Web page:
Rosa Brooks writes: Generals, generals, generals! These days, you can’t shake a stick around Chateau Trump without hitting a retired general — and you can’t shake a stick around America’s major media outlets without hitting an op-ed on the perils of appointing retired generals to cabinet positions.
It’s true that Donald Trump seems to have a fetish for retired generals. Trump has named retired Army Lt. Gen. Mike Flynn as his national security advisor and now retired Marine Gen. James Mattis is the president-elect’s top pick for secretary of defense. A gaggle of other retired four-stars are also under consideration for cabinet-level positions in the Trump administration, including Army Gen. David Petraeus, said to be in the running for secretary of state, and Marine Gen. John Kelly, reportedly on the short list for secretary of homeland security.
With the exception of Flynn, whose inflammatory rhetoric on the campaign trail alienated even many of his onetime fans, the retired officers in the running for cabinet spots are widely respected on both sides of the political aisle. Nonetheless, many commentators have expressed concern about the possibility of a cabinet stocked with former four-stars. Writing in the Washington Post, my friends Phil Carter and Loren DeJonge Schulman argue that “if appointed in significant numbers,” retired officers “could undermine … civilian control of an apolitical military.” Op-eds and articles in the New York Times, The Associated Press, and dozens of other publications — including this one — raise similar objections.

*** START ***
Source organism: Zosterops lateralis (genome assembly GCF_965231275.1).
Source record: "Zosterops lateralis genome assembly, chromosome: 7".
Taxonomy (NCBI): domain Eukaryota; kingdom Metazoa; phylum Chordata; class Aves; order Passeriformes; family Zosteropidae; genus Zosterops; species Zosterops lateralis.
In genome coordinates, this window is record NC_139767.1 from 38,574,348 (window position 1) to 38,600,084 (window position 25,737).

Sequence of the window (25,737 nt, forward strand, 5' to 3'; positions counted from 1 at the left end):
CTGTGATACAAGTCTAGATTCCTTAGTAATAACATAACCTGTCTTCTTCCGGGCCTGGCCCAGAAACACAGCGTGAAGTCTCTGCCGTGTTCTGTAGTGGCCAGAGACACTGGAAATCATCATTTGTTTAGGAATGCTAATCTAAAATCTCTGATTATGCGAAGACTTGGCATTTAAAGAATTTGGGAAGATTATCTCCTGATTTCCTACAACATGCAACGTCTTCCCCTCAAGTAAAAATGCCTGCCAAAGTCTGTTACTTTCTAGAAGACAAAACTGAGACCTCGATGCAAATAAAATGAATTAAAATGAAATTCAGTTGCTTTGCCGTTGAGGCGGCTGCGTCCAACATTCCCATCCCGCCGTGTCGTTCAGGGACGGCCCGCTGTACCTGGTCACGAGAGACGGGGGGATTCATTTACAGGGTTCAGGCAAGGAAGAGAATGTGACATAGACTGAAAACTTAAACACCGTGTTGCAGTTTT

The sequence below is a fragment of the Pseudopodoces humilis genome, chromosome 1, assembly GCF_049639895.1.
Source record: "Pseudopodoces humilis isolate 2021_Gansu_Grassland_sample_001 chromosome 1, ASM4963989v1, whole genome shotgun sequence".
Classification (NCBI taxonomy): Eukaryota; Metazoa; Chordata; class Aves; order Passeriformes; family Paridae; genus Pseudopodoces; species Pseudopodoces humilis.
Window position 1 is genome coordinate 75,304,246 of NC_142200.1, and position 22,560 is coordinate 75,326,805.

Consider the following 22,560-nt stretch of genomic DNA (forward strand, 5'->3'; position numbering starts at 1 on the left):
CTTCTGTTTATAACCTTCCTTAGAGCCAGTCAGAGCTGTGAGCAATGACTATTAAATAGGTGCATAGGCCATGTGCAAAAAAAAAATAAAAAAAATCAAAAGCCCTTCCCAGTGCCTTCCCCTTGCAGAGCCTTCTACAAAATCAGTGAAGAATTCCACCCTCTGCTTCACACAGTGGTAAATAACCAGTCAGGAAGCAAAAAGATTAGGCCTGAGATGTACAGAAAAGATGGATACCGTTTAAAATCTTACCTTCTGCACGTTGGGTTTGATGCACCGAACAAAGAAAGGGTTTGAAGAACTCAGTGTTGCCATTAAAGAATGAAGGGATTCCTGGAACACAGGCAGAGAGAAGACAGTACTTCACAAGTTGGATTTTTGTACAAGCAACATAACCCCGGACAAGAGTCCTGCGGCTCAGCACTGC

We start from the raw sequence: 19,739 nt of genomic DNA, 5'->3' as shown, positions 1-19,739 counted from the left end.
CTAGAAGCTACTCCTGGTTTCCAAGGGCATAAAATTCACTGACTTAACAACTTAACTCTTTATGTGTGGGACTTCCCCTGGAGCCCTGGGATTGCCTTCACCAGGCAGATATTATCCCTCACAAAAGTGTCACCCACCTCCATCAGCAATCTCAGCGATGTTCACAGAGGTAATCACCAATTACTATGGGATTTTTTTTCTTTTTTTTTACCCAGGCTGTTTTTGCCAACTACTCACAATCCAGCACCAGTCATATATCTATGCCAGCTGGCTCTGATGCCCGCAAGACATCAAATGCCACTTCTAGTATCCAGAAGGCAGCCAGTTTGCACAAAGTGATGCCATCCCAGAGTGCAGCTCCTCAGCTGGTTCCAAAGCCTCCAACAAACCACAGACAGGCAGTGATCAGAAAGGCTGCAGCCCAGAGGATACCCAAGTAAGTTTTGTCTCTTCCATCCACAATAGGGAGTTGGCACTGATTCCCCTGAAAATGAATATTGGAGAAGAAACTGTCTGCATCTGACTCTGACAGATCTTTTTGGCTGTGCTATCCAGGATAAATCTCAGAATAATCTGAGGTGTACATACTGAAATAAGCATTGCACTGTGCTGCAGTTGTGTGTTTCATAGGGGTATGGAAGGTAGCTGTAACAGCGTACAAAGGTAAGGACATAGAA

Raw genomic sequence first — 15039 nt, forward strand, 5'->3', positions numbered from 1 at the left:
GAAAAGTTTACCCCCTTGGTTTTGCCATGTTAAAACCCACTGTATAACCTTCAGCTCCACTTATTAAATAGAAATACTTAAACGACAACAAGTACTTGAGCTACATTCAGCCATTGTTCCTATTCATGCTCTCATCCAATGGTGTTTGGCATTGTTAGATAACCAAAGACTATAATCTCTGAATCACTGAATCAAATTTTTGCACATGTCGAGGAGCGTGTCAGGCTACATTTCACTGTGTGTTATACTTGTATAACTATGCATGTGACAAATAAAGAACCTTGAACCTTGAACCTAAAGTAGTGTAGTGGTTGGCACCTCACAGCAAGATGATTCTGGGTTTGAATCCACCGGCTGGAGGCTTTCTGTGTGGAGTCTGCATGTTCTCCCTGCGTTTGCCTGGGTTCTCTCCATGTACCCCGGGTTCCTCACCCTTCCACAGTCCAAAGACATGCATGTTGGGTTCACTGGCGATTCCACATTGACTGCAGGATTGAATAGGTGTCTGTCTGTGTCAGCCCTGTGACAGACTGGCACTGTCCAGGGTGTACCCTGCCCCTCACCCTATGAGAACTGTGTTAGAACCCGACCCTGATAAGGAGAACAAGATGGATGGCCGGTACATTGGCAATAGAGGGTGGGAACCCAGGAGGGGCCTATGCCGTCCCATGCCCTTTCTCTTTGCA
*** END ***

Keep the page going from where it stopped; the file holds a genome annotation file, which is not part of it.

Most of these objections have been articulated by people I know and respect, and as the author of a recent book called How Everything Became War and the Military Became Everything, you might expect me to share these objections. For some reason, though, I’m having trouble getting worked up about the number of generals visiting Trump Tower. (Full disclosure: Both Mattis and Petraeus were kind enough to write nice blurbs for my book, which makes me feel quite fond of them.)
I know I’ll probably get an “F” in Civil-Military Relations Theory for saying this, but I don’t much care if Donald Trump appoints one retired general to his cabinet or 10.
In part, this is because I think we have much bigger problems to worry about right now, such as the resurgent white nationalist movement emboldened by Trump’s victory, the possibility of significant reversals on voter rights, climate change, and a host of other issues. And, more broadly, the simple fact that the White House will soon be occupied by a man who devotes the wee hours of each morning to tweeting insults at Broadway performers, former beauty pageant winners, and random journalists.
Against this backdrop, a cabinet stocked with retired military officers is the least of my worries. (And, frankly, anyone who thinks Rudy Giuliani would make a better secretary of state than David Petraeus needs to have their head examined.) But it’s more than that. I also think that the current outpouring of concern over Trump’s flirtations with retired generals confuses form with substance. [Continue reading…]